Don't get a puppy in the middle of winter.

I should have started doing this when I was younger.  I am impressed by the college students and recent college graduates that are members of this team.  When I was that age (throughout my 20s), my exercise was mostly throwing darts and walking home from a bar.  I was an expert napper.  At this age, training gives me an excuse to go to bed at 8:30 (which I often do even when I am not training), but I kind of think there wouldn't be so many body parts screaming at me after the long runs.

I don't feel very comfortable asking for donations, and hitting the "send" or "post" button before sending out my fundraising letter or making a post on Facebook always causes me to pause.  But what I always come back to is how important this is and that the funds aren't going to me.  It all goes to for cancer research, and that makes it much easier.  Given the number of times I post, you must be chuckling but it's the truth.  It is outside of my comfort zone, but we are the advertisers of this research program and you aren't inundated with TV ads or commercials...a few emails and Facebook posts aren't too much when we are helping to cure cancer!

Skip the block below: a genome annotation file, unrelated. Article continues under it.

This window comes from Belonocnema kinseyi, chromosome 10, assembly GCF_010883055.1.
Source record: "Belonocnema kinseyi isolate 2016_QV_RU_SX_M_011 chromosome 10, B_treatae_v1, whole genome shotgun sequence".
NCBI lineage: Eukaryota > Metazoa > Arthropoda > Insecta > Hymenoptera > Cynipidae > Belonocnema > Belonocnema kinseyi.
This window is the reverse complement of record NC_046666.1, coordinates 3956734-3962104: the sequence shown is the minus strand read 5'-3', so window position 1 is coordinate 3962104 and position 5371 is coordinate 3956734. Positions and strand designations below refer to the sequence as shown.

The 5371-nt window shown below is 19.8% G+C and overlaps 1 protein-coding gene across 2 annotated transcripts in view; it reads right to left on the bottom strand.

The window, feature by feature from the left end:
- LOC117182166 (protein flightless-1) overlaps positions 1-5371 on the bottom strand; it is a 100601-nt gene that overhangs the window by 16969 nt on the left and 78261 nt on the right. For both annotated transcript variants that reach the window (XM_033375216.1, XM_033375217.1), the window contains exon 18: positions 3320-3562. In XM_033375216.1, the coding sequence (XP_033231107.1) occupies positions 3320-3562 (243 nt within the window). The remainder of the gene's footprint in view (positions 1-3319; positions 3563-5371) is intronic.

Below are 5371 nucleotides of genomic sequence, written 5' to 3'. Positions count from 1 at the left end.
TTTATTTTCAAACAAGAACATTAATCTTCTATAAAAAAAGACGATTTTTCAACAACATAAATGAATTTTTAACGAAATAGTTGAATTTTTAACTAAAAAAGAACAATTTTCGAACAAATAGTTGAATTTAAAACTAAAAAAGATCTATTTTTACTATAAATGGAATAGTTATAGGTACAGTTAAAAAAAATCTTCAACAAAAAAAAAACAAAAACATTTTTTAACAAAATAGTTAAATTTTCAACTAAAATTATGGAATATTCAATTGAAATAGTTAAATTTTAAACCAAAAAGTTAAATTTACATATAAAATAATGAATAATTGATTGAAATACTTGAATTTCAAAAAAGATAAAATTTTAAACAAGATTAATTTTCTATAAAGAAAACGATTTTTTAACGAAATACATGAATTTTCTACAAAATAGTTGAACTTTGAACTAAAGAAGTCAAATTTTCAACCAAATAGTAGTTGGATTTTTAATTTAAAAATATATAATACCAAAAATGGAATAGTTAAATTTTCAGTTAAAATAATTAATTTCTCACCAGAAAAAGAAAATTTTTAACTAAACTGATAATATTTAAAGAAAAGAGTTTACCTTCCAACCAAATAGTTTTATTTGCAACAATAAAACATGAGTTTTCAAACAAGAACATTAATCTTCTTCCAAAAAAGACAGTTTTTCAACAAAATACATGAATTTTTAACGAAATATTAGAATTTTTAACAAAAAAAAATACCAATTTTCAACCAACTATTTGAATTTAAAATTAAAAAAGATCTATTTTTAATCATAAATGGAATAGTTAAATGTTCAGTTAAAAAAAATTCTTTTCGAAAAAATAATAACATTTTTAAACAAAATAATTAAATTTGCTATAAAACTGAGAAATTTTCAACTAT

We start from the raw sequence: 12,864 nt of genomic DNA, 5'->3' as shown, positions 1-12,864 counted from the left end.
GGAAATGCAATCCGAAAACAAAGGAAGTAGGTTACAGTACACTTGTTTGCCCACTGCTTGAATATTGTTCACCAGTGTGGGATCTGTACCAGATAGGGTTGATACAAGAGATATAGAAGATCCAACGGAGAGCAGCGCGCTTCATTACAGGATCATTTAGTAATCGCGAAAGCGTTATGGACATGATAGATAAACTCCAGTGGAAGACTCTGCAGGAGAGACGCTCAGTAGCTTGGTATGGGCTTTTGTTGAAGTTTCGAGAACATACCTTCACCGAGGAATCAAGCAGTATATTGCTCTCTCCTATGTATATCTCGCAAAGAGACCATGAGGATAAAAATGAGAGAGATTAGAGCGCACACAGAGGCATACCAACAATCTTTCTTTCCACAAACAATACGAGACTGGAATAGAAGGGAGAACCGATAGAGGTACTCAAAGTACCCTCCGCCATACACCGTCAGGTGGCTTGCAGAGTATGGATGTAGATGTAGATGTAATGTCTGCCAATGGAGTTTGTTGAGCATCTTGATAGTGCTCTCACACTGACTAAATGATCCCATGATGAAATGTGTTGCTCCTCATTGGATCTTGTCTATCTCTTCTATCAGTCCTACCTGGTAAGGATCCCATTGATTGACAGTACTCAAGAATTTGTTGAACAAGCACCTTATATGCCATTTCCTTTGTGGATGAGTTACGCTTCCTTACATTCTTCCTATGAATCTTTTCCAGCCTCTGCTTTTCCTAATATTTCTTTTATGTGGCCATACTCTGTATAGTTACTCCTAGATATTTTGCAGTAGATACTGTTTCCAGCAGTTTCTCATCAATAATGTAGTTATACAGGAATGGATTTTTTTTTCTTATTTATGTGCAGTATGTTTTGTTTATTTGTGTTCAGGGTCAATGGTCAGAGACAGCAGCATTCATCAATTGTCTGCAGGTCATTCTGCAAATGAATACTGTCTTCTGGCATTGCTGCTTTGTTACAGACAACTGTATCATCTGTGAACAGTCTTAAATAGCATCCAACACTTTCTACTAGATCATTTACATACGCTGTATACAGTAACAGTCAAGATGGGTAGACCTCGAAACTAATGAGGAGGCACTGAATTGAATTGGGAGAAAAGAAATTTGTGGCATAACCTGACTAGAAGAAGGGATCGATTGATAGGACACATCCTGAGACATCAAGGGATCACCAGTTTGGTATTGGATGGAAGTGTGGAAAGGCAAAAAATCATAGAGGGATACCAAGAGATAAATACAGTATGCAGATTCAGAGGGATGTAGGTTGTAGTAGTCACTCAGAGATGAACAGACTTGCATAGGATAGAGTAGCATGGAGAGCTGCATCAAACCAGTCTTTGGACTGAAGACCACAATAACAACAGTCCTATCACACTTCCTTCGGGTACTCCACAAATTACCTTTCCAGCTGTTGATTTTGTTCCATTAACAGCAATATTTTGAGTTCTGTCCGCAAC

PLEASE don't run/walk with traffic.  Run on the opposite side of the road FACING traffic.  It's so much safer.  The one downside to running on that side....never trust that people who are coming up to an intersection to make a right hand turn are going to look right, which is where you are running.  They are often looking to the left to check for oncoming traffic, and not for pedestrians coming from the right.  Almost been hit many, many times.